Social media has actually helped a lot. As I would find peoples’ posters, I would put them on Facebook. Some of the original Miss Subways aren’t on Facebook, but they might have friends, children, all these people who would know them on Facebook. So, I started building the project off the Internet.
About Kickstarter, how I ran a successful campaign really had to do with how I used social media for “Meet Miss Subways”. I had never run a Kickstarter campaign, you know. I had the Facebook page that I had created, I had been in touch with all of these women who had been in Miss Subways, and then, well, anytime I found an obituary that had mentioned Miss Subways, I contacted people mentioned and would track down the poster, the relatives, too. All these people became involved, and that’s really how I ran a successful campaign for raising money for the project.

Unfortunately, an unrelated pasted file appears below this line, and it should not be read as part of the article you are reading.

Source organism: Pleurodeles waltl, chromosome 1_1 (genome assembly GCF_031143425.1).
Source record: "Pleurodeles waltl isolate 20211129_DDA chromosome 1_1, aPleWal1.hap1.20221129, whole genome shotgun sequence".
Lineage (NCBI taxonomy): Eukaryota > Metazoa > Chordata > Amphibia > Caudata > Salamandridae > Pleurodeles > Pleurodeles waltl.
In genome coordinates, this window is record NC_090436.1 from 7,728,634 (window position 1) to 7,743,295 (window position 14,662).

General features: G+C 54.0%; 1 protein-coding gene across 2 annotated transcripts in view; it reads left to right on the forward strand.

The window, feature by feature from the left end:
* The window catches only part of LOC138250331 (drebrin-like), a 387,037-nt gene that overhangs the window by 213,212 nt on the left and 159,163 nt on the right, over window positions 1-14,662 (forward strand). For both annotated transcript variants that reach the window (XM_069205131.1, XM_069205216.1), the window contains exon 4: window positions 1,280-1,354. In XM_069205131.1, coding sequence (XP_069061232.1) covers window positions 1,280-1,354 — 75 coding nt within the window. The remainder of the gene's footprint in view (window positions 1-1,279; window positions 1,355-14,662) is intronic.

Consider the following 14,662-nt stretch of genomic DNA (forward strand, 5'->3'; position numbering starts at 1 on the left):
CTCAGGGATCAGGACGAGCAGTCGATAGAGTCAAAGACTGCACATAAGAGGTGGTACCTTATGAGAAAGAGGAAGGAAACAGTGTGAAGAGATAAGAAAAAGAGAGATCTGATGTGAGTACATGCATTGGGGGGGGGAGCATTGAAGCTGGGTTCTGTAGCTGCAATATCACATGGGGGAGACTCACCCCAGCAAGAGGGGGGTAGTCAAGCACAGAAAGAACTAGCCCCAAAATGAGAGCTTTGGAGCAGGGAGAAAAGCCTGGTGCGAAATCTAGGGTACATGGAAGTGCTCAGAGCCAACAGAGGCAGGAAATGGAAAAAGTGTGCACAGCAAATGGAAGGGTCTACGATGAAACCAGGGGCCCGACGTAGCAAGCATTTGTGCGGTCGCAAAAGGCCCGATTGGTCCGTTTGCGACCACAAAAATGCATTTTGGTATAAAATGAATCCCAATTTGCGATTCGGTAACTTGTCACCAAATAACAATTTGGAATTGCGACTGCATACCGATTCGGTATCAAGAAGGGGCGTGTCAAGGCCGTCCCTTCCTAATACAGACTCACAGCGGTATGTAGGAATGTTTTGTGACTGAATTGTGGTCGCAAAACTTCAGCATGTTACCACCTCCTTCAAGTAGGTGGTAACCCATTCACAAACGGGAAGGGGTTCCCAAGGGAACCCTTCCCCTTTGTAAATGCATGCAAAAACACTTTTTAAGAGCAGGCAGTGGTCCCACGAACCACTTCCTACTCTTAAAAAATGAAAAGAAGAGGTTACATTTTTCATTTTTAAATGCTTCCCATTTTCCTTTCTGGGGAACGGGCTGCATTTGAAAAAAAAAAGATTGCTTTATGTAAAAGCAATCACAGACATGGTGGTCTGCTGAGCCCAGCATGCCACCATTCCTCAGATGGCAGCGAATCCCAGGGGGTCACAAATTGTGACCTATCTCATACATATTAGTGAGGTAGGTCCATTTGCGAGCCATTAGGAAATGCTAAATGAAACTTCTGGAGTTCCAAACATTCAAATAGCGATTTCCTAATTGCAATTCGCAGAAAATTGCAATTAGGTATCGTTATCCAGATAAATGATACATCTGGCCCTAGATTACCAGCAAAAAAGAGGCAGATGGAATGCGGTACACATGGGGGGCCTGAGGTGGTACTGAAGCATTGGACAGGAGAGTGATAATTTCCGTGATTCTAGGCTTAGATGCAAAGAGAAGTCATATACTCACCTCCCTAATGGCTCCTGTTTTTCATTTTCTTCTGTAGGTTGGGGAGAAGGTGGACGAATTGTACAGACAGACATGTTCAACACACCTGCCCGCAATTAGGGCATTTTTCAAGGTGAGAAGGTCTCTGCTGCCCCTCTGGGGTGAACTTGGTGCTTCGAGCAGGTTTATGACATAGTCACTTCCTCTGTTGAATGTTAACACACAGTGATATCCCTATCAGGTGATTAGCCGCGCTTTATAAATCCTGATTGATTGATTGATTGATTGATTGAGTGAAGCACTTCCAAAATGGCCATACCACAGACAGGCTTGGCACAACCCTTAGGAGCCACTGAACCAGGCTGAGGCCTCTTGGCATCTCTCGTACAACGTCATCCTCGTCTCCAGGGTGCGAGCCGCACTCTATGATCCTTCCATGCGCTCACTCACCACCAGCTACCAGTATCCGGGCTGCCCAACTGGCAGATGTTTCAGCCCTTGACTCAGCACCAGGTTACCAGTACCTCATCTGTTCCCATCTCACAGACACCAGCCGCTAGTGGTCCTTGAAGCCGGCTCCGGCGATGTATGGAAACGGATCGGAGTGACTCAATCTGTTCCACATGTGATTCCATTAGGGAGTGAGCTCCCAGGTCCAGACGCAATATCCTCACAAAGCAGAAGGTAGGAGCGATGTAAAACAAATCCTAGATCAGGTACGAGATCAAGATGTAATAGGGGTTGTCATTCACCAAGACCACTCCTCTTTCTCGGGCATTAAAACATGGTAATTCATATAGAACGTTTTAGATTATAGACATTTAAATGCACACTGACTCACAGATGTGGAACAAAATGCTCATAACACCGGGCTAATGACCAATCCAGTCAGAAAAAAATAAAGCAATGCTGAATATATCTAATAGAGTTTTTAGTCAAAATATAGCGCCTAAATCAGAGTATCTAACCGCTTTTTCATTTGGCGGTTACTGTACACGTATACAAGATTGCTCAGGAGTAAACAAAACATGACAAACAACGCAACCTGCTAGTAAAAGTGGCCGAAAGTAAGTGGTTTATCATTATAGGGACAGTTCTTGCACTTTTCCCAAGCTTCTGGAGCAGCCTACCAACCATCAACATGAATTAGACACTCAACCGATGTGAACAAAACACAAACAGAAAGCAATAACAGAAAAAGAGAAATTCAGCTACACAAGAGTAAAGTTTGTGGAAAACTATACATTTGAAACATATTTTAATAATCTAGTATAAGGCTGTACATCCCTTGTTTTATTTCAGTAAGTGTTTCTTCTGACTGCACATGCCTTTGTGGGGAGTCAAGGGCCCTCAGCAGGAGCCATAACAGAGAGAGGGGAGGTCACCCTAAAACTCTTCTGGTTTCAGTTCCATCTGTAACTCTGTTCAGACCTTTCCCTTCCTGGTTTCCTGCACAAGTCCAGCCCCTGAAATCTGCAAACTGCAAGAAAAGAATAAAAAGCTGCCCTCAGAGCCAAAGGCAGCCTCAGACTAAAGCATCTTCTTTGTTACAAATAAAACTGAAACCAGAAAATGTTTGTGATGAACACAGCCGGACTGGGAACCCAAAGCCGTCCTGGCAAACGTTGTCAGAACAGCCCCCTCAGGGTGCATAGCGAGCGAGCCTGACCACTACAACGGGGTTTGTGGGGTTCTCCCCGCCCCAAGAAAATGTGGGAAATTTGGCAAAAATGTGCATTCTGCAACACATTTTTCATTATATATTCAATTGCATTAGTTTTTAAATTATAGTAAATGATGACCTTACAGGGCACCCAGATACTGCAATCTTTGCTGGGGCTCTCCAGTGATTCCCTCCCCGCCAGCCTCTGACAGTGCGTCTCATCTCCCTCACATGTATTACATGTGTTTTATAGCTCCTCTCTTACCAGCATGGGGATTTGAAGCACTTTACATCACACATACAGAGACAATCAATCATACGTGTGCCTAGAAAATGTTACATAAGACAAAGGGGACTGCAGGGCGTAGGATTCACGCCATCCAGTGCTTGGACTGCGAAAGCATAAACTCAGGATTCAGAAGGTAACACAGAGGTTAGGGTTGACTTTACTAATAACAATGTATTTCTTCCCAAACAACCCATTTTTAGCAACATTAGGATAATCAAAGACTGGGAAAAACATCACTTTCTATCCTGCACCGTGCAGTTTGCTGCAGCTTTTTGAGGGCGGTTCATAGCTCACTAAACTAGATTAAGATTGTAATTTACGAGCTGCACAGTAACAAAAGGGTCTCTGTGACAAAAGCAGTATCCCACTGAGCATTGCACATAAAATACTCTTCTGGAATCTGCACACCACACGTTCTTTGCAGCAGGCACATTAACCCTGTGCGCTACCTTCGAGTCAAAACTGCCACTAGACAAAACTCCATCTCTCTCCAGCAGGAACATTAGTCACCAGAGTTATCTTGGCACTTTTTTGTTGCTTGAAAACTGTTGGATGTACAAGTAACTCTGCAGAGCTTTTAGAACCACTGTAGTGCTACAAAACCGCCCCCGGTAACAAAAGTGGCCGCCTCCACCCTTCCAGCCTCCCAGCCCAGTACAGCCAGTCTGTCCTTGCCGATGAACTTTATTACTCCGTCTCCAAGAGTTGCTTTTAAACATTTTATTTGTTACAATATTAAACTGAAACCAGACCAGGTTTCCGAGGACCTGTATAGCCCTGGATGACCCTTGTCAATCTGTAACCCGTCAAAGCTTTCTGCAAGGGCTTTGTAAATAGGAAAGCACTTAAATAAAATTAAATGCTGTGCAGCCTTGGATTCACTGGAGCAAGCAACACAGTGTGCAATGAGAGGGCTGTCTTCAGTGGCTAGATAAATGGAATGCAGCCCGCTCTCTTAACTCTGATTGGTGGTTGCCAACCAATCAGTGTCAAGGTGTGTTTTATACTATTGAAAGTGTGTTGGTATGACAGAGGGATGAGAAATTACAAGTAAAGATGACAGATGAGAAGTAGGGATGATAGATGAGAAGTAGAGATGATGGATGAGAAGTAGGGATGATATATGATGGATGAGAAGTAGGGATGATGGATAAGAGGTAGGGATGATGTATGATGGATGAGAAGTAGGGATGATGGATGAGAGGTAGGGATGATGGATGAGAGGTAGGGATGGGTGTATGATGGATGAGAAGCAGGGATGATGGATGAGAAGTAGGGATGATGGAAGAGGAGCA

So you guys are installing this week? What’s going in the show?
The show itself is basically photographs and the book that has photographs and also first-person interviews by friend Amy Zimmer who’s a journalist. She’s my collaborator on this project. So, the book has that and also all the ephemera and posters.
How did you convince Amy Zimmer to do the project? Were you guys friends?
Actually, Amy was an acquaintance of my ex-boyfriend. He’s one of those people that’s very good at matching people up on projects, a “work matchmaker”. Then I saw her, actually, at a party, and just went up to her and talked to her. As it turns out, she had actually written an article about “Ms. Subways”. And she’s an “old New Yorker”, too.
It just made sense to work together. But the great thing is, we still really get along.
When did you decide you needed a collaborator, with Amy Zimmer?
Amy did all of the interviews. I just had the idea for this project, but I knew I wanted to work with a journalist, too, so that it wasn’t just a photography project; I wanted to tell their stories as well because it’s integral to the whole thing and I’m not a journalist. It would be a richer project in the end.